Our most impressive orchid is a Butterfly orchid (Psychopsis papilio). I was smitten by the beauty and uniqueness of the species and bought one at a Swiss Orchid Society exhibition about ten years ago. The great majority of our orchids unfortunately do not survive past the third year so I was a bit undecided about purchasing one of the show plants costing several hundred francs. In the end I bought an immature specimen without a flower spike for around SFr. 40 but with careful nurturing it started flowering within a year. I can vouch for its hardiness as its survived us thus far(!), but they are also rewarding to cultivate as the spike flowers continuously (10 years now for the first spike) as well as producing additional spikes. Our plant currently has five spikes and I hope to see them all flowering simultaneously someday. Even allowing for a bit of "paternal" pride, its a magnificent specimen. It would probably be worth quite a lot to an orchid fancier but if we ever leave Switzerland I will try to donate it to the Basel Botanical Garden where it would be assured of a good home. It means a lot to us knowing that its in safe hands as this plant signifies a lot to us. My wife, S, made an incredibly beautiful painting of it (it was part of a series that she exhibited in London) that was awarded a Gold medal from the Royal Horticultural Society (wait, did I ever mention before that she is super-talented? Must have slipped my mind :-). We also have memories of our mounting excitement after the first spike sprouted, waiting for it to bloom. It somehow is bound up with the period from our early married life before our son was born, after which everything naturally changed forever.
A picture I nicked off the net (mine are all blurred) showing the butterfly-like features. From the side it resembles a large butterfly with spread wings, body and antennae. As they are perched on long, spindly spikes that sways with the slightest vibration, this really completes the illusion.
Our orchid. When the spike is camouflaged by surrounding vegetation it gives the impression of being suspended in mid-air.
Rather straggly looking but if all spikes are in bloom then this would resemble a flock of hovering butterflies.
The mimicry is more than a passing resemblance. The reproductive structures of the Psychopsis counterfeits an insect body complete with all three bodily segments and tiny knobs at the "head" to simulate mouth parts.
A closer view (also nicked off the web) of the pseudo-body. My camera sucks.
A little known fact is that the Psychopsis was responsible for launching orchidmania in Victorian times. As recounted by Eric Hansen in "Orchid Fever", the 6th Duke of Devonshire, William Cavendish (1790-1858), was so struck by a glimpse of it that he spent a large part of his fortune sponsoring orchid collectors in the tropics and constructing enormous heated greenhouses (imagine the cost of year-round heating to 30° with coal!). This made orchid growing immensely fashionable resulting in the collection and classification of many species. While undoubtedly many wild populations must have been plundered beyond recovery I think one has to take into consideration that habitat degradation would have occurred for other reasons anyway and its a small consolation that many orchid species were saved.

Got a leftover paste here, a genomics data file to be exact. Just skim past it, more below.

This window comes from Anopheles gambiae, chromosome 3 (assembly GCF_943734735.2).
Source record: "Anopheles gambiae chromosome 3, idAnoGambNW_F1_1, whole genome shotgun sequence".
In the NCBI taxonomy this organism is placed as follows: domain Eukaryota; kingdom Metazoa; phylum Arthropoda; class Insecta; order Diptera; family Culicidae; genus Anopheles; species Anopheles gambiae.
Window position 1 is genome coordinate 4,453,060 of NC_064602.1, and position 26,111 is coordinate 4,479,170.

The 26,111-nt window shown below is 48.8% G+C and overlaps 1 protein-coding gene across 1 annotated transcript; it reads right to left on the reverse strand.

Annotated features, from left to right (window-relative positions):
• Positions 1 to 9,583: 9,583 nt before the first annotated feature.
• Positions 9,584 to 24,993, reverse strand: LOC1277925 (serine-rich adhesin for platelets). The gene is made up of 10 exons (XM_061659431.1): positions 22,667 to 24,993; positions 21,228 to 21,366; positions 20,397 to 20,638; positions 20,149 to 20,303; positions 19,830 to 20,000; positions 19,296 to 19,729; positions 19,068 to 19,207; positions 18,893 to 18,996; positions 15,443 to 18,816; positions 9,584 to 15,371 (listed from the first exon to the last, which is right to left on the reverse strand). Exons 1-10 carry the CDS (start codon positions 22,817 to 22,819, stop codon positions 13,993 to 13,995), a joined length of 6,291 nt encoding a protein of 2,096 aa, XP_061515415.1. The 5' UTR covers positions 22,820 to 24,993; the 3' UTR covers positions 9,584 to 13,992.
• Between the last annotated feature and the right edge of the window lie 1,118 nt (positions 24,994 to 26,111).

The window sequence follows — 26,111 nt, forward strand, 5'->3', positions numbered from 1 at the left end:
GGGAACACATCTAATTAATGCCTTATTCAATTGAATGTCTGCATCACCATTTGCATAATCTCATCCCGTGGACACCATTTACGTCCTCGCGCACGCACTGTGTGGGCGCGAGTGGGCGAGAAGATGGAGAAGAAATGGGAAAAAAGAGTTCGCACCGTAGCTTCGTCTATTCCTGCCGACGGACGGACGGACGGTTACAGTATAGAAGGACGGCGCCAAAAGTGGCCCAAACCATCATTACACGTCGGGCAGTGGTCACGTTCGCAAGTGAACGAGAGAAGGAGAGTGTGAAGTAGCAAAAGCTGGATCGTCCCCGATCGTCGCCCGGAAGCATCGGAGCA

The mimicry is, as in the similar case of the bee orchid, related to pollinization. Using sexual deception, the bee orchid fools a bee into attempted copulation during which the pollen sacs adhere to the dupe which, upon realising its error, pulls up its pants embarrassedly, looks around to see no-one is looking and buzzes off shame-faced. Except of course that it does get fooled again (a possible reason why the mimicry has to be so convincing) thus ensuring successful cross-pollination of the orchid.
A soon to be heart-broken bee (he didn't call, he didn't write,...). Blokes who think they've had it bad being deceived by a Thai lady-boy should imagine what it must feel like to be fooled into fucking a plant.
Interestingly no-one has ever observed a Psychopsis being pollinated in a like manner in the wild, and indeed, as far as I know there aren't even any candidate Lepidopterans resembling the flower that would fit the role. As the species has a wide geographic range (from Trinidad to the northern coast of south America), it obviously gets by somehow but quite possibly the original butterfly on which the mimicry is modeled has become extinct. It seems rather poignant that so much evolution has gone into perfecting a deception that has now become obsolete.
Nonetheless one can still draw inspiration that nothing is ever futile. While the original raison d'etre for the mimicry is no longer functionally required, the beauty accrued by the form in its relentless evolutionary striving allowed it to conquer the hearts of humans, and we expend great investments of time and treasure in their care and propagation, and so long as we as a species exist, so too will they.